1. Deploy the STNO “hub” CloudFormation template
The Serverless Transit Network Orchestrator solution is deployed in the hub and also spoke AWS accounts. You can find the solution’s implementation guide here. We deploy the STNO hub template using CloudFormation StackSets from the AWS Control Tower master account into the Network account:
a) Log in to your AWS Control Tower master account as a user with permission to create StackSets.
b) Navigate to CloudFormation console > StackSets > Create StackSet. Copy the hub template’s URL from the STNO solution’s page and paste it in the Amazon S3 URL field for the template in StackSet creation page.
c) When creating the CloudFormation StackSet for the hub account, you must specify configuration parameters. One key consideration is allowing the STNO to configure the spoke VPC route tables on your behalf. The parameter that configures this is the Default Route to TGW parameter. This parameter is used by the Solution to update associated VPC’s subnet route tables with route destinations to the transit gateway so that traffic originating in the subnet and destined for other VPCs or on-premises network is directed through the transit gateway. In our deployment we select the RFC-1918 (10/8, 172.16/12, 192.168/16) option so when a subnet is tagged to attach it to a transit gateway the following routes are added to its route table:
Note: The Solution updates the subnet route tables that are attached to the transit gateway with the same default routes to TGW to provide for bidirectional connectivity. However, the STNO Solution won’t overwrite existing default routes with different targets.
Please be aware if, for example, you have a NAT Gateway in your VPC with existing routes to 0.0.0.0/0 destined for the NAT gateway. Deploying the CloudFormation hub template with the Default Route parameter of 0.0.0.0/0 results in no changes to the existing route and bidirectional traffic through the TGW won’t be enabled.
For this blog demonstration, we provide the parameters as displayed below and keep the default values for the rest of parameters. Proceed to the next step.
Note: Because this is the hub template, we only need the template deployed in the Network account once, so we won’t use the automatic deployment feature of StackSet here.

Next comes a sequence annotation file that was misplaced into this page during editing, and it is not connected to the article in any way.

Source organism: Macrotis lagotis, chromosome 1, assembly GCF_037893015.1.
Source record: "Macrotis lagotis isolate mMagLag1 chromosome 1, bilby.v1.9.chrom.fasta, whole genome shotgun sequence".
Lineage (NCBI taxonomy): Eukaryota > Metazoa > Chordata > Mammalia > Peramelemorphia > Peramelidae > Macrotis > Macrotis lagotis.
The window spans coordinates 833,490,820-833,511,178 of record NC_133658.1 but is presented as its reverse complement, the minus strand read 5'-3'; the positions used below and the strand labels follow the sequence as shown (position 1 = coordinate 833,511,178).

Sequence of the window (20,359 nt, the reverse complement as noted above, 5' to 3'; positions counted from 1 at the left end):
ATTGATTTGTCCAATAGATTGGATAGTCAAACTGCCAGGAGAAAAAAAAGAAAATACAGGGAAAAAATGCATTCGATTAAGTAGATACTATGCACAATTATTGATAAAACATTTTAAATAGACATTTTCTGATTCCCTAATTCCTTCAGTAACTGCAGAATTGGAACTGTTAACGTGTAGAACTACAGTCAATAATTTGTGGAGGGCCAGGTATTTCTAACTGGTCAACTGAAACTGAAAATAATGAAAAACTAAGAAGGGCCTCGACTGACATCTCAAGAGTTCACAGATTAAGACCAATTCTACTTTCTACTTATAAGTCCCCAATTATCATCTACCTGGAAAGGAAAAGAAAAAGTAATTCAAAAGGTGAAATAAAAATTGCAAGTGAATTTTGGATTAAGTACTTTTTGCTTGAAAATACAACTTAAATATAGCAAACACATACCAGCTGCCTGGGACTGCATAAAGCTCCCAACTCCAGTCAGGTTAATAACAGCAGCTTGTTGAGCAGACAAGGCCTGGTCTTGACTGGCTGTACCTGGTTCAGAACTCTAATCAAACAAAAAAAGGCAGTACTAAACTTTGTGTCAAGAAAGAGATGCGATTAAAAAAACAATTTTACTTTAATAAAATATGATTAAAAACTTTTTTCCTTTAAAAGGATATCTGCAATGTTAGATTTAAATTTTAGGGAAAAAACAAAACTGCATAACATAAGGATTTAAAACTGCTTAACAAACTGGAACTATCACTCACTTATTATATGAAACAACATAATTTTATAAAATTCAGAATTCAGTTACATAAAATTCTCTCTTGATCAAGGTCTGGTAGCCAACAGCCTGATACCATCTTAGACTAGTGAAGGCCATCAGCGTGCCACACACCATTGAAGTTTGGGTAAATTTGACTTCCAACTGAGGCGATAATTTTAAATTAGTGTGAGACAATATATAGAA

d) In the Configure StackSet options step select the Self-service permissions. For the IAM admin role ARN option, select IAM role name and choose AWSControlTowerStackSetRole. For the IAM execution role name replace the value with AWSControlTowerExecution.
Note: “AWSControlTowerStackSetRole” and “AWSControlTowerExecution” are existing roles that AWS Control Tower uses for launching StackSets, and provide full administrator permissions. If you want to scope down permissions for deploying this StackSet, see the documentation here.
e) In the Set deployment options step, enter the account ID for your Network account in the Account numbers field. Select the Region in which you want the solution to deploy the transit gateway. This is typically the home Region for your AWS Control Tower setup. Proceed to the next step and submit the StackSet creation after reviewing your inputs.
2. Deploy the STNO “spoke” CloudFormation template
Now we must deploy the STNO spoke template in all AWS Control Tower accounts. Rather than deploying the spoke template in each of the spoke accounts individually, we use the automatic deployment feature of CloudFormation StackSets. This way the spoke template will be automatically deployed into each of existing and future accounts under your AWS organization.
a) In the AWS Control Tower master account, navigate to CloudFormation console > StackSets > Create StackSet. Copy the spoke template’s URL from the STNO solution’s page and paste it in the Amazon S3 URL field for the template in StackSet creation page.